Home renovations are a major—and popular—undertaking. According to CBC News, upwards of 40% of homeowners are planning on renovating their home in the near future and expect to spend almost $20,000 on average.
With the huge price tags associated with renovations, it’s no surprise that many people choose to forgo contractors and take on their household renovations themselves. Doing so increases their risk of injury, however. Here are a few of the largest risks associated with DIY renos.
Unaware of where hands are. DIY renovators tend to be relatively inexperienced and aren’t in the practice of paying attention to where their hands are in relation to moving blades and other hazards, and even a single lapse in attention can have serious consequences.
Don’t have proper PPE. Homeowners are more likely than contractors to work without the proper protective equipment or think they don’t need to buy things like safety goggles because “it’s just one job,” and less likely to know the right type of safety gear to wear.
Removing safety guards. When safety guards on saws and other power tools are removed it increases the likelihood that someone will come into contact with a blade. Home renovators are also prone to forgetting to replace the safety guard afterward and failing to remember that they removed the guard when they use the tool the next time.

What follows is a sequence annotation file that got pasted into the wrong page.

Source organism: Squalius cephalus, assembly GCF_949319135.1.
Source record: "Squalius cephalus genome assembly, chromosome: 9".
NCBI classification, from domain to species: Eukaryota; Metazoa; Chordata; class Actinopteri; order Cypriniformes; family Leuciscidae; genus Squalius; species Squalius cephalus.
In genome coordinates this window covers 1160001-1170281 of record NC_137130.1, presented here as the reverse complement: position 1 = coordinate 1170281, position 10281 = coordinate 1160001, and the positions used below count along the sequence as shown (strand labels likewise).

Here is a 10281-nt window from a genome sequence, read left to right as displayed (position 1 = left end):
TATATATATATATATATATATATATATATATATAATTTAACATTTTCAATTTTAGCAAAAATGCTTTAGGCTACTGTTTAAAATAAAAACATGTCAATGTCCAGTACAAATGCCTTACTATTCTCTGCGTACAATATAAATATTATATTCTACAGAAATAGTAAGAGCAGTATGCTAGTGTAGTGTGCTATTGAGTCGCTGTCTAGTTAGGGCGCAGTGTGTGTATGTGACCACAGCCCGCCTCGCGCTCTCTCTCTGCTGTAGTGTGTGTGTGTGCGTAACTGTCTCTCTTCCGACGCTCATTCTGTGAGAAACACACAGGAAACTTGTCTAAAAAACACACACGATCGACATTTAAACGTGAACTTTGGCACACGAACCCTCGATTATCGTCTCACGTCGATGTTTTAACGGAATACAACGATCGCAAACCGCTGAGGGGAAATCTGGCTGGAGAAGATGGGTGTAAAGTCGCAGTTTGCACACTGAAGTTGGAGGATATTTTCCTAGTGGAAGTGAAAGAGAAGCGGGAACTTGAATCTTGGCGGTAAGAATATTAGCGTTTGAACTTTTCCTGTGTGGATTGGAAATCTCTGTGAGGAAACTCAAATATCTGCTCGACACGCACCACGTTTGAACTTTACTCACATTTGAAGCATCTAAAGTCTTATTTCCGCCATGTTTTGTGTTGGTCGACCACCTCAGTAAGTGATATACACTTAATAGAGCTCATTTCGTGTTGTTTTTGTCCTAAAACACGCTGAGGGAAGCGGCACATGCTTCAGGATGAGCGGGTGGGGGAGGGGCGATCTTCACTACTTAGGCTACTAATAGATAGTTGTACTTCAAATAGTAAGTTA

Frustration, rushing and other emotions. Emotions can easily boil over when a job doesn’t go as planned. And frustration, or rushing because the renos are taking longer than expected, increase the level of risk and can quickly lead to a serious injury.
A lack of proper training can certainly put homeowners at serious risk when it comes to DIY renovations, but human factors and emotions like frustration add a great deal of fuel to the fire by replacing focus and a safety-first state of mind with inattention and poor decisions. And this lack of attention can make anyone, whether they’re a professional contractor or amateur DIYer, more likely to place a hand near a saw blade, a thumb under a hammer, take a dangerous shortcut or ill-advisedly remove a guard.
Conversely, focusing on safe behavior can help even the most unskilled renovator overcome a lack of experience by being aware of potential sources of injuries and avoiding them as a result.
As we explain in our webinars, human factors are the biggest cause of accidents at home as well as at work—and human-factor incidents can be prevented with proper training. So next time you renovate your home, keep in mind that the biggest danger to your safety may be your own state of mind.